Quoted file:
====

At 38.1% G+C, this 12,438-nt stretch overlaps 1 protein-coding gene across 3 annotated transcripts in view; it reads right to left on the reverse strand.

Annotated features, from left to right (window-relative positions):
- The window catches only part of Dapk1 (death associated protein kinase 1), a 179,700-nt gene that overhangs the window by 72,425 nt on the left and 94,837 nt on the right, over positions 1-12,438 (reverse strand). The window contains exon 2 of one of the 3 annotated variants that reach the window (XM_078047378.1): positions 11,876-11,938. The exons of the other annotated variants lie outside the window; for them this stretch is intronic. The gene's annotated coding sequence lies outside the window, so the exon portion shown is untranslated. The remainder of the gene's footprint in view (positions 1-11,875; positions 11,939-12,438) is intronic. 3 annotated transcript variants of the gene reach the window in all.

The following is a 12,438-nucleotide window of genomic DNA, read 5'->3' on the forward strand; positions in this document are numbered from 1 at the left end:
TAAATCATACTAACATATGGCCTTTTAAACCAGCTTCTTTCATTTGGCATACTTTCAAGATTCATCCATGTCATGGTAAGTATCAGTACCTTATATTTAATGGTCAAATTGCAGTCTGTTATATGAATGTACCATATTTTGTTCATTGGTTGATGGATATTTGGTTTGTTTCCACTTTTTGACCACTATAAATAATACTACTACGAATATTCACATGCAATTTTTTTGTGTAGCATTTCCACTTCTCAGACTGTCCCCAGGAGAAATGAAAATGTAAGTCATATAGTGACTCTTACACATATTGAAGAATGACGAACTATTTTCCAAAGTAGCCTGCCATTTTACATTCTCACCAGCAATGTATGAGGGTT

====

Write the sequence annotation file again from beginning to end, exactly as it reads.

At 38.1% G+C, this 12,438-nt stretch overlaps 1 protein-coding gene across 3 annotated transcripts in view; it reads right to left on the reverse strand.

Annotated features, from left to right (window-relative positions):
- The window catches only part of Dapk1 (death associated protein kinase 1), a 179,700-nt gene that overhangs the window by 72,425 nt on the left and 94,837 nt on the right, over positions 1-12,438 (reverse strand). The window contains exon 2 of one of the 3 annotated variants that reach the window (XM_078047378.1): positions 11,876-11,938. The exons of the other annotated variants lie outside the window; for them this stretch is intronic. The gene's annotated coding sequence lies outside the window, so the exon portion shown is untranslated. The remainder of the gene's footprint in view (positions 1-11,875; positions 11,939-12,438) is intronic. 3 annotated transcript variants of the gene reach the window in all.

The following is a 12,438-nucleotide window of genomic DNA, read 5'->3' on the forward strand; positions in this document are numbered from 1 at the left end:
TAAATCATACTAACATATGGCCTTTTAAACCAGCTTCTTTCATTTGGCATACTTTCAAGATTCATCCATGTCATGGTAAGTATCAGTACCTTATATTTAATGGTCAAATTGCAGTCTGTTATATGAATGTACCATATTTTGTTCATTGGTTGATGGATATTTGGTTTGTTTCCACTTTTTGACCACTATAAATAATACTACTACGAATATTCACATGCAATTTTTTTGTGTAGCATTTCCACTTCTCAGACTGTCCCCAGGAGAAATGAAAATGTAAGTCATATAGTGACTCTTACACATATTGAAGAATGACGAACTATTTTCCAAAGTAGCCTGCCATTTTACATTCTCACCAGCAATGTATGAGGGTT